New York-based automated post-printing developer PostProcess has announced a new channel partnership with Russia-based 3D printer distributor Z-axis. The deal will expand PostProcess’ network of resellers in Russia, Belarus, Kazakhstan, Kirghizia and Armenia. Israeli-based 3D Alliances will also work with PostProcess to support their recruitment of new European sales partners.

“To better service this expanding market and help us identify strong partners, we are pleased to have the opportunity to work with 3D Alliances. They have already helped us secure a strategic agreement with Z-axis.” said Bruno Bourguet, Managing Director of PostProcess Technologies International.

Industrial 3D printing specialist RPS has partnered with Wisconsin-based service bureau Midwest Prototyping, to bring its flagship NEO800 large-format stereolithography system to North America for the first time.The system has been installed at Midwest Prototyping, and while the machine is an open material system, DSM will be its materials supplier for the machine. 

“Moving into the North American market is a key focus of the RPS development strategy. We have been very clear that we wanted to make this step with partners who share our commitment to service excellence and quality,” said David Storey, Director at RPS.

The installation of the NEO800 at Midwest Prototyping is the first in the US. Photo via RPS.

Swiss 3D printer manufacturer Sintratec has announced that it is strengthening its presence in Western Europe by signing a distribution deal with Bender Additive Manufacturing B.V. (Bender AM). The deal with Sintratec will allow the Netherlands-based additive manufacturing subsidiary of Bendertechniek B.V, to distribute Sintratec compact selective laser sintering (SLS) systems throughout the Benelux region. Bender AM will now offer Sintratec’s compact S2 machine in addition to industrial-grade metal and polymer machinery from EOS, Gefertec, Lithoz and 3D-MicroPrint. 

Artec 3D has announced its newest Gold Certified Partners. The applicants had to demonstrate extensive knowledge of Artec’s product range to gain the accreditation, and join the other 140 global accredited resellers. Fifty new resellers were accredited, with four companies exceeding customer expectations to achieve ambassador status. 

Nanofabrica’s fight against Covid-19, Xometry pledge to go carbon neutral 

Israeli 3D printing company Nanofabrica is continuing to support the fight against Covid-19, with additive manufacturers across the industry pledging their assistance. 

Nanofabrica says its technology could be used to build structures with ultra-small holes, with the potential to be used in microfluidic applications. The technology achieves high resolution surface textures which can be used to create surfaces that defend against virus transmission. It could also be used to accelerate the production of testing equipment for infection or antibodies. 

A 3D printed nanostructure smaller than the head of a matchstick. Photo via Nanofabrica.
A 3D printed nanostructure smaller than the head of a matchstick. Photo via Nanofabrica.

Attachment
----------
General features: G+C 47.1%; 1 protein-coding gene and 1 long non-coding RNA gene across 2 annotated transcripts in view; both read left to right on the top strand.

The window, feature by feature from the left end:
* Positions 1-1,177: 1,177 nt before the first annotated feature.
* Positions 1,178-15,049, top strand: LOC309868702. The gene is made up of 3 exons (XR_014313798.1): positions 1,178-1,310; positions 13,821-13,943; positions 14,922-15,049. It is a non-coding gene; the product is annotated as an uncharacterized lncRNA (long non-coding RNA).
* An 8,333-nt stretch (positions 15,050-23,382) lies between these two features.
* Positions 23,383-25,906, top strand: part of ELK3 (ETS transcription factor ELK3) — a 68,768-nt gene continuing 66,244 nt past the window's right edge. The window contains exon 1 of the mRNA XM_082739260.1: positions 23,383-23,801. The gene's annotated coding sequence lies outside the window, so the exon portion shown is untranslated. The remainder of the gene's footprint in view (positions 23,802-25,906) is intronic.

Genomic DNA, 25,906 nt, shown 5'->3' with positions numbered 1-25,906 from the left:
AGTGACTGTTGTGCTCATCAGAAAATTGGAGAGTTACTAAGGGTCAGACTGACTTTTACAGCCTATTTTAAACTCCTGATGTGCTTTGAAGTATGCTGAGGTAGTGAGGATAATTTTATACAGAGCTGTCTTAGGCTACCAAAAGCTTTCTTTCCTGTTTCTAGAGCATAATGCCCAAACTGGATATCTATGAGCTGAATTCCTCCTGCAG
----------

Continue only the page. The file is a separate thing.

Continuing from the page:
In environmental news, to celebrate Earth day 2020, U.S. based on-demand manufacturing marketplace Xometry has launched a carbon offsetting initiative. For every custom part its customers order, Xometry has pledged to reduce or completely offset the associated carbon emission, with 100% of any proceeds going to a wind farm in Texas. 

Additive manufacturing applications from around the world 

A Chinese goose named Bruce made the news this week, after its bill was partially torn off by a raccoon attack. Staff at the animal rescue centre he was taken to, worked with the nearby Bridgeland Technical College to create a 3D printed replacement bill. The students created 3D models to test on the Goose, before using a 3D printer to produce different versions of the bill with Acrylonitrile Butadiene Styrene filament.

In other applications, Panerai’s new limited edition PAM 768 watch not only sports an eye catching bright green flange, it also features a case that was produced using direct metal laser sintering (DMLS). Constructed using grade 5 titanium, the case is 40% lighter than a conventional titanium case. 

Panerai's new limited edition PAM 768 watch features a 3D printed case. Photo via Panerai.
Panerai’s new limited edition PAM 768 watch features a 3D printed case. Photo via Panerai.

In India meanwhile, Four 3D printed UAVs (Unmanned Aerial Vehicles) were showcased at the ‘Wings 2020’ event at a prototyping centre in the city of Hyderabad. The UAV was printed and assembled by the government-funded T-Works team, who are now developing the heavy lift aircraft for a government medicine scheme. 

Finally, Liverpool-based supercar manufacturer Briggs Automotive Company (BAC) has revealed it is 3D printing parts for its vehicles on an Ultimaker desktop platform in partnership with 3DGBIRE. The collaboration has enabled BAC to print over 40 parts for its single-seater supercars including prototypes and end-use parts. 

The nominations for the 2020 3D Printing Industry Awards are now open. Who do you think should make the shortlists for this year’s show? Have your say now. 

Subscribe to the 3D Printing Industry newsletter for the latest news in additive manufacturing. You can also stay connected by following us on Twitter and liking us on Facebook.

Looking for a career in additive manufacturing? Visit 3D Printing Jobs for a selection of roles in the industry.

Featured image shows two BigRep STUDIO G2 3D printers. Image via BigRep.